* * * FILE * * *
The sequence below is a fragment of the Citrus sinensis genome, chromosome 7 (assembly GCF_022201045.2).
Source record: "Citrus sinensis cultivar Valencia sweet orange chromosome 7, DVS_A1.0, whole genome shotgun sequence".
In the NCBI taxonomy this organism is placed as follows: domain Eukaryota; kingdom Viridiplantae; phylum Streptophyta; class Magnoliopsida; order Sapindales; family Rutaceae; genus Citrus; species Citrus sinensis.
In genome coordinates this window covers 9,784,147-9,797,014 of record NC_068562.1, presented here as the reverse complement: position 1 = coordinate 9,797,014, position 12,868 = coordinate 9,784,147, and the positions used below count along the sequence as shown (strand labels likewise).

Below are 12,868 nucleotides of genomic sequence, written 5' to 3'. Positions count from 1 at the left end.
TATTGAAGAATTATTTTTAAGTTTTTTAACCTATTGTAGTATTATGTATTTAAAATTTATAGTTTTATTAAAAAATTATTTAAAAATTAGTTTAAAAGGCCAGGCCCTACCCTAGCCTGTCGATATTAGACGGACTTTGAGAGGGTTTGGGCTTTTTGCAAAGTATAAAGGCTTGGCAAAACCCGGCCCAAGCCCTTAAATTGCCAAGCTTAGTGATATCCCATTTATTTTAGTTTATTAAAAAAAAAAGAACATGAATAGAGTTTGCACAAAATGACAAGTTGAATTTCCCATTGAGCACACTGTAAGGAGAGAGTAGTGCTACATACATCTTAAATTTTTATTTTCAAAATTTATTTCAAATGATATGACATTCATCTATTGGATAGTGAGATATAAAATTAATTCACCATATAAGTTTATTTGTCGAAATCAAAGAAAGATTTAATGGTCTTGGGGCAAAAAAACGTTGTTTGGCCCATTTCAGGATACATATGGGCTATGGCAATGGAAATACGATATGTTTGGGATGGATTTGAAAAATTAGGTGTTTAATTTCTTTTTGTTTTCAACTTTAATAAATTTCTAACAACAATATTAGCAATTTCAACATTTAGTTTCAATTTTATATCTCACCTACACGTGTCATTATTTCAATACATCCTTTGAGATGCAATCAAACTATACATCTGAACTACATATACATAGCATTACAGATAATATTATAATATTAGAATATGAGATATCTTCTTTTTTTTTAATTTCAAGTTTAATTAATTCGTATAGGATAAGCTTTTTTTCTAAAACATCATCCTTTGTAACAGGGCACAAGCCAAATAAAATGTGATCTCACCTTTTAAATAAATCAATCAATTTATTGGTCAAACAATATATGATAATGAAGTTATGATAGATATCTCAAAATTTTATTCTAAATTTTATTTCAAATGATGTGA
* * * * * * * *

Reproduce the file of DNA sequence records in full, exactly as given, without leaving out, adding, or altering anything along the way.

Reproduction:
The sequence below is a fragment of the Citrus sinensis genome, chromosome 7 (assembly GCF_022201045.2).
Source record: "Citrus sinensis cultivar Valencia sweet orange chromosome 7, DVS_A1.0, whole genome shotgun sequence".
In the NCBI taxonomy this organism is placed as follows: domain Eukaryota; kingdom Viridiplantae; phylum Streptophyta; class Magnoliopsida; order Sapindales; family Rutaceae; genus Citrus; species Citrus sinensis.
In genome coordinates this window covers 9,784,147-9,797,014 of record NC_068562.1, presented here as the reverse complement: position 1 = coordinate 9,797,014, position 12,868 = coordinate 9,784,147, and the positions used below count along the sequence as shown (strand labels likewise).

Below are 12,868 nucleotides of genomic sequence, written 5' to 3'. Positions count from 1 at the left end.
TATTGAAGAATTATTTTTAAGTTTTTTAACCTATTGTAGTATTATGTATTTAAAATTTATAGTTTTATTAAAAAATTATTTAAAAATTAGTTTAAAAGGCCAGGCCCTACCCTAGCCTGTCGATATTAGACGGACTTTGAGAGGGTTTGGGCTTTTTGCAAAGTATAAAGGCTTGGCAAAACCCGGCCCAAGCCCTTAAATTGCCAAGCTTAGTGATATCCCATTTATTTTAGTTTATTAAAAAAAAAAGAACATGAATAGAGTTTGCACAAAATGACAAGTTGAATTTCCCATTGAGCACACTGTAAGGAGAGAGTAGTGCTACATACATCTTAAATTTTTATTTTCAAAATTTATTTCAAATGATATGACATTCATCTATTGGATAGTGAGATATAAAATTAATTCACCATATAAGTTTATTTGTCGAAATCAAAGAAAGATTTAATGGTCTTGGGGCAAAAAAACGTTGTTTGGCCCATTTCAGGATACATATGGGCTATGGCAATGGAAATACGATATGTTTGGGATGGATTTGAAAAATTAGGTGTTTAATTTCTTTTTGTTTTCAACTTTAATAAATTTCTAACAACAATATTAGCAATTTCAACATTTAGTTTCAATTTTATATCTCACCTACACGTGTCATTATTTCAATACATCCTTTGAGATGCAATCAAACTATACATCTGAACTACATATACATAGCATTACAGATAATATTATAATATTAGAATATGAGATATCTTCTTTTTTTTTAATTTCAAGTTTAATTAATTCGTATAGGATAAGCTTTTTTTCTAAAACATCATCCTTTGTAACAGGGCACAAGCCAAATAAAATGTGATCTCACCTTTTAAATAAATCAATCAATTTATTGGTCAAACAATATATGATAATGAAGTTATGATAGATATCTCAAAATTTTATTCTAAATTTTATTTCAAATGATGTGA